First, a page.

I was always wondering why films and images of cosmological events like e.g. about the big bang or supernovae look as if they were shot in technicolor, although they were digitally processed.

The reason for this is that the unvisible light spectrum (and the brightness) gets transferred into a visible spectrum via a human interference:
-> Where do those images come from

finding the right proportions

Monday, January 29th, 2007

Duchenne.jpgMécanisme de la Physionomie Humaine by Guillaume Duchenne from wikipedia

The face of a human (lets include the ears) is the part of a human body which is usually adressed first as an interface to the human mind and body behind it. And most often it stays the main interface to be used by other humans (and animals). After a first contact people may shake hands a.s.o. but still the face is usually the starting point for facing each other and together with subtle gestures it can give way to a very fast judgements about the personality of people.

So it is no wonder that a portrait of a person almost always includes the face. Faces usually move and the movement is very important in the perception of a face. However in a portrait painting or a portrait fotograph there is no movement and – still – portraits describe the person behind the face – at least to a certain extend. It is also a wellknown rumour (I couldnt find a study on it) that a drawing reflects the painter to a certain extend, like e.g. fat artists apparently tend to draw persons more solid then thin artists a.s.o.

So it is no wonder that people try to find laws, for e.g. when a (still) face looks attracting to others and when not. Facial expressions (see above image) play a significant role (see also this old randform post). But also cultural things etc. are important. But still – if we assume to have eliminated all these factors as best as possible (by e.g. comparing bold black and white faces of the same age group looking emotionless) – then is there still a link between the appearance of a face and the interpretation of the human character behind the face? How stable is this interpretation, like e.g. when the face was distorted by violence or an accident? How much does the physical distortion parallel the psychological?

All these studies are of course especially interesting when it comes to constructing artificial faces, like in virtual spaces or for humanoid robots (e.g. here) (see also this old randform post).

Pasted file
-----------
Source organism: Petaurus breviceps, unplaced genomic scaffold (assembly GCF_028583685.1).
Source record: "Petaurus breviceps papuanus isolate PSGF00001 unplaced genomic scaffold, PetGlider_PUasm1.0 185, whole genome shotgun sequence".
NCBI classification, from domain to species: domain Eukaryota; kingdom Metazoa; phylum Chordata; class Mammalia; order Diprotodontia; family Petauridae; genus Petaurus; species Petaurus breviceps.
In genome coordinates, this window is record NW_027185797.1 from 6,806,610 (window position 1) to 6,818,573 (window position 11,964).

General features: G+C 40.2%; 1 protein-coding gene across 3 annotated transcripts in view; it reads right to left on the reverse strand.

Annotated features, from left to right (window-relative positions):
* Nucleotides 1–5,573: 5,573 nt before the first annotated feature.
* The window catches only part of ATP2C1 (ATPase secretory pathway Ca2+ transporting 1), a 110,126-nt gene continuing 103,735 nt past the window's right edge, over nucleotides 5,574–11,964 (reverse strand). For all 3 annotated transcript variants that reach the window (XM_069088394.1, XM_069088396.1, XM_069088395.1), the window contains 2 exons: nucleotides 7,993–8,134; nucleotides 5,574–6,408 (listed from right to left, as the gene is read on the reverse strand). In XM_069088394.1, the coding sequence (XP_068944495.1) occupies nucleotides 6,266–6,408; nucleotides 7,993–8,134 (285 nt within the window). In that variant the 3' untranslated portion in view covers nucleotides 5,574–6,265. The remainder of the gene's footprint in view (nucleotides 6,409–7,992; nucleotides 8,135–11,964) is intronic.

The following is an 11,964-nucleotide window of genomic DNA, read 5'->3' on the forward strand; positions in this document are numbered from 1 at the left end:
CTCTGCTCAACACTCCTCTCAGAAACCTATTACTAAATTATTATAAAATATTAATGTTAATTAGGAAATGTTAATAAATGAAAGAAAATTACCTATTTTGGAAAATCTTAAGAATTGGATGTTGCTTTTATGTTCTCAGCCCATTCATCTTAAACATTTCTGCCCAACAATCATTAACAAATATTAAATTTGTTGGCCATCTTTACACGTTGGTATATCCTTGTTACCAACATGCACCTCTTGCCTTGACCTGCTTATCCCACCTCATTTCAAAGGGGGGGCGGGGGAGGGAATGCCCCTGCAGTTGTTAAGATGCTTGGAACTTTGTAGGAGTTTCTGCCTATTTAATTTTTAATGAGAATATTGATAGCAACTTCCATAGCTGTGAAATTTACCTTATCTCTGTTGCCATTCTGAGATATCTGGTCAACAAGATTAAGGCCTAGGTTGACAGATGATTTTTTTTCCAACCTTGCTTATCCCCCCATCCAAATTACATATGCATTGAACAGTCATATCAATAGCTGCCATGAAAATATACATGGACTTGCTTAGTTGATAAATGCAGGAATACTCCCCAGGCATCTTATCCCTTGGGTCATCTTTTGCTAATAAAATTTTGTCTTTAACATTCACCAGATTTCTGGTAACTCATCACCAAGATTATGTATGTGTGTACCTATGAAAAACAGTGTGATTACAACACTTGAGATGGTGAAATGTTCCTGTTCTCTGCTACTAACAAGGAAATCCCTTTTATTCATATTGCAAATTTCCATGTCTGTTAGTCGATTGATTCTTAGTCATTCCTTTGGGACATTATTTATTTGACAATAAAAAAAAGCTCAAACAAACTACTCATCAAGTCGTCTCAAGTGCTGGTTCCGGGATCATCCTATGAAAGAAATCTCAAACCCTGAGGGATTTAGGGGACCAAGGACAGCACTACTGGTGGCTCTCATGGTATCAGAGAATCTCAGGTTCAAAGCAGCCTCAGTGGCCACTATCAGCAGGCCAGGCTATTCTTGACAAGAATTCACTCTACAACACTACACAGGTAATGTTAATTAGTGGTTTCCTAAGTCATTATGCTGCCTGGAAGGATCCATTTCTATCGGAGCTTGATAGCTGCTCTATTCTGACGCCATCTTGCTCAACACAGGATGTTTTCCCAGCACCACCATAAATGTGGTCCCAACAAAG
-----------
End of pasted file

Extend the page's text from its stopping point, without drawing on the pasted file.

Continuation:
Similar questions were also studied in a nice future face exhibition at the science museum in London organized by the Wellcome Trust.

An analytical method is to start with proportions, where there are some prominent old works, like Leonardo’s or Duerer’s studies, leading last not least to e.g. studies in artificial intelligence which for example link “beautiful” proportions to the low complexity of the corresponding encoded information.

These questions are a bit related to the question of how interfaces are related to processes of computing, also if one doesnt just think of robots. It concerns also questions of Human Computer Interactions as we saw above and finally Human Computer Human Interactions, which were thematized e.g. in our work seidesein.

update June 14th, 2017: according to nytimes (original article) researchers from caltech have apparently found the way how macaque monkeys encode images of faces in their brain. The article describes that the patterns of how 200 brain cells were firing could be translated into deviations form a “standard face” along certain axes, which span 50 dimensions, from the nytimes:

“The tuning of each face cell is to a combination of facial dimensions, a holistic system that explains why when someone shaves off his mustache, his friends may not notice for a while. Some 50 such dimensions are required to identify a face, the Caltech team reports.

These dimensions create a mental “face space” in which an infinite number of faces can be recognized. There is probably an average face, or something like it, at the origin, and the brain measures the deviation from this base.

A newly encountered face might lie five units away from the average face in one dimension, seven units in another, and so forth. Each face cell reads the combined vector of about six of these dimensions. The signals from 200 face cells altogether serve to uniquely identify a face.”

If I haven’t overseen something the article though doesn’t say, how or whether that “standard face” is connected to “simple face dimensions”, i.e. “easy to compute facial features” as mentioned above. By very briefly browsing/ diagonally reading in the original article I understand that the researchers pinpointed 400 facial features, 200 for shape and 200 for appearances and then looked in which directions those move for a set of faces, then extracted those “move directions” via a PCA and then noticed that specific cells first reacted mostly only to 6 dimensions and secondly that the firing rate varied, which apparently allowed to encode specific faces in a linear fashion in this 50 dimensional space. I couldn’t find out in this few minutes reading whether the authors give any indication on how e.g. the “shape points” (figure 1a in the image panel) move when moving along one of the 25 shape dimensions, i.e. in particular wether some kind of Kolmogorov complexity features could be extracted (as it seems to be done here) or not.

It is also unclear to me what these new findings mean for the “toilet paper wasting generation” in China.

By the way in this context I would like to link to our art work CloneGiz.

Anémic cinéma

Thursday, November 16th, 2006

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I was happy and astonished to find that Marcel Duchamps Anémic cinéma is still on youtube. may be go watch fast.

->link